“If you call failures experiments, you can put them in your resumé and claim them as achievements.”

Mason Cooley

It may be easy to be a bit cynical sometimes about the true value of a good resumé but CV’s really do count. They provide your future employer with the information they need on your competences and achievements and are the stepping stone to that all-important interview.

Most people assume that a simple “historical” CV will suffice – that is a list of where you have worked and when, with a few bullet points under each job position starting “Responsible for…”. Wrong! What you need in today’s competitive market is something more sophisticated that allows you to sell yourself by focusing on your skills, competences and achievements as well as providing (in overview format) the historical information on your previous employment and educational background. This is known as a “functional CV”. You’ll find the tips and templates in many places on the Internet and in books but here is a link to a great website we like called Business Balls with useful resources.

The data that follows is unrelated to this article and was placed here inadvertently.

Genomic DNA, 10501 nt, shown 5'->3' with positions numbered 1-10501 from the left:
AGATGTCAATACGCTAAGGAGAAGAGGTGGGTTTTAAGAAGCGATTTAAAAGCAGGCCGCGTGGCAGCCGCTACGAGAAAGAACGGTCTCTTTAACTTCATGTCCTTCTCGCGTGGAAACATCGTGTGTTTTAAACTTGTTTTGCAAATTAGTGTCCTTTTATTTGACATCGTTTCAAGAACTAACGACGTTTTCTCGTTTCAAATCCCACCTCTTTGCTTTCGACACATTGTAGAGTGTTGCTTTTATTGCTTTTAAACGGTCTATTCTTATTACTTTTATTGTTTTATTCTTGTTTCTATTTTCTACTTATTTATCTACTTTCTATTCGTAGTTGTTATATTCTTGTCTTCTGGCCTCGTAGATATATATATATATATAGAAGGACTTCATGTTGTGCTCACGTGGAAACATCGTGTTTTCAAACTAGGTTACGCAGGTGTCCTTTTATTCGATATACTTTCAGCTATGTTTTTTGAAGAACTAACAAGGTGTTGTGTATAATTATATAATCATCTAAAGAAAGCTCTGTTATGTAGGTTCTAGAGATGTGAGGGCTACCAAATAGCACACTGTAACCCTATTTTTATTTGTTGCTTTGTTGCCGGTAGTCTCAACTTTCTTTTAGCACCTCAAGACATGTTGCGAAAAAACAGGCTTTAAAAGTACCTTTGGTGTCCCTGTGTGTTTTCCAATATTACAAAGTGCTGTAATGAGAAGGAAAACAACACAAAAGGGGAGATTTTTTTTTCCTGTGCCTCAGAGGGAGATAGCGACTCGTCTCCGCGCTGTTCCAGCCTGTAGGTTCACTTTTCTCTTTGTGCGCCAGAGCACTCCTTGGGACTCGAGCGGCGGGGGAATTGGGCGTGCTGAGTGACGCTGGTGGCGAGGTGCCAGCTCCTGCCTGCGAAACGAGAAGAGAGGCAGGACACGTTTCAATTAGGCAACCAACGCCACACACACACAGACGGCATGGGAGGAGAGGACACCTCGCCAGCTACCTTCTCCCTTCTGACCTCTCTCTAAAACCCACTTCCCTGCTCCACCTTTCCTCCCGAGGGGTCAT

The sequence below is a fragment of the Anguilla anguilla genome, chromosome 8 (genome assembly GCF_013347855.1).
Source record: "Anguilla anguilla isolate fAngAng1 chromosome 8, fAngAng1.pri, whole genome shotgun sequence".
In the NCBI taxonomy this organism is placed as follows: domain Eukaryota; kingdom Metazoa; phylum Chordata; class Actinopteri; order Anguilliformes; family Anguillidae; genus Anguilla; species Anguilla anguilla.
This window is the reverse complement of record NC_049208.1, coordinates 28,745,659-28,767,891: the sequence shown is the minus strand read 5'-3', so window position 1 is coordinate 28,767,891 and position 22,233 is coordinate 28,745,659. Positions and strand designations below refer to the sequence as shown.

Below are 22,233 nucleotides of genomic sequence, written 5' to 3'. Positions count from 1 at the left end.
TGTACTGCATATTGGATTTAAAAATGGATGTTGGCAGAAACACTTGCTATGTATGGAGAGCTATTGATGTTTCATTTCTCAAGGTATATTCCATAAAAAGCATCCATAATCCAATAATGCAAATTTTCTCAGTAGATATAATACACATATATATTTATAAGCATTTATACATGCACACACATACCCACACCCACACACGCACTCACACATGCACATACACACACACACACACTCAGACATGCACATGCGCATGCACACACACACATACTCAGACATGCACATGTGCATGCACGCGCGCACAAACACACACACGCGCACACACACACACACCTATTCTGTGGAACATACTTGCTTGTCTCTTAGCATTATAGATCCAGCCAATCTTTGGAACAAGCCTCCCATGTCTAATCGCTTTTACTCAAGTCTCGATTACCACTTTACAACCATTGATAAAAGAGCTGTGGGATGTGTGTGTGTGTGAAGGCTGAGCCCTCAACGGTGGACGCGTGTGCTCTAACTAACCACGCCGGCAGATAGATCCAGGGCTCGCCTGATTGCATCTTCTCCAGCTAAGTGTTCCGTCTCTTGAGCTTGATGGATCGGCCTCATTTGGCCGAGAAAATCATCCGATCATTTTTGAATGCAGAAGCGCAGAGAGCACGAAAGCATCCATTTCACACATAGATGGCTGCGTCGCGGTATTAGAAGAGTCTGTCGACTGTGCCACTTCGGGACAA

We summarise for you the most important things to watch out for:

  • Aim for something that is nor more than two pages long.
  • Start with a concise and punchy personal profile.
  • Select 3 or 4 achievements or competences that you want to illustrate and under each one;briefly describe the situation and task related to the achievement or competence; state what the objective of the task was; describe the action you took; don’t be shy about saying what a great result you got.
  • Build in positive “power” words; you did not just manage a project, you managed it effectively; you not only increased sales, you increased them significantly!
  • Summarise your employment and educational background and add in any other relevant information / qualifications.

Our top tip: Bear in mind with every line you write that your future employer knows what they are looking for. How can you realistically reflect back that you have what it takes to do the job well? A close reading of the job description should provide you with all the information you need.

Job searching is often linked to a time of change and transition – working with a personal coach can be a great way to stay ahead of the game.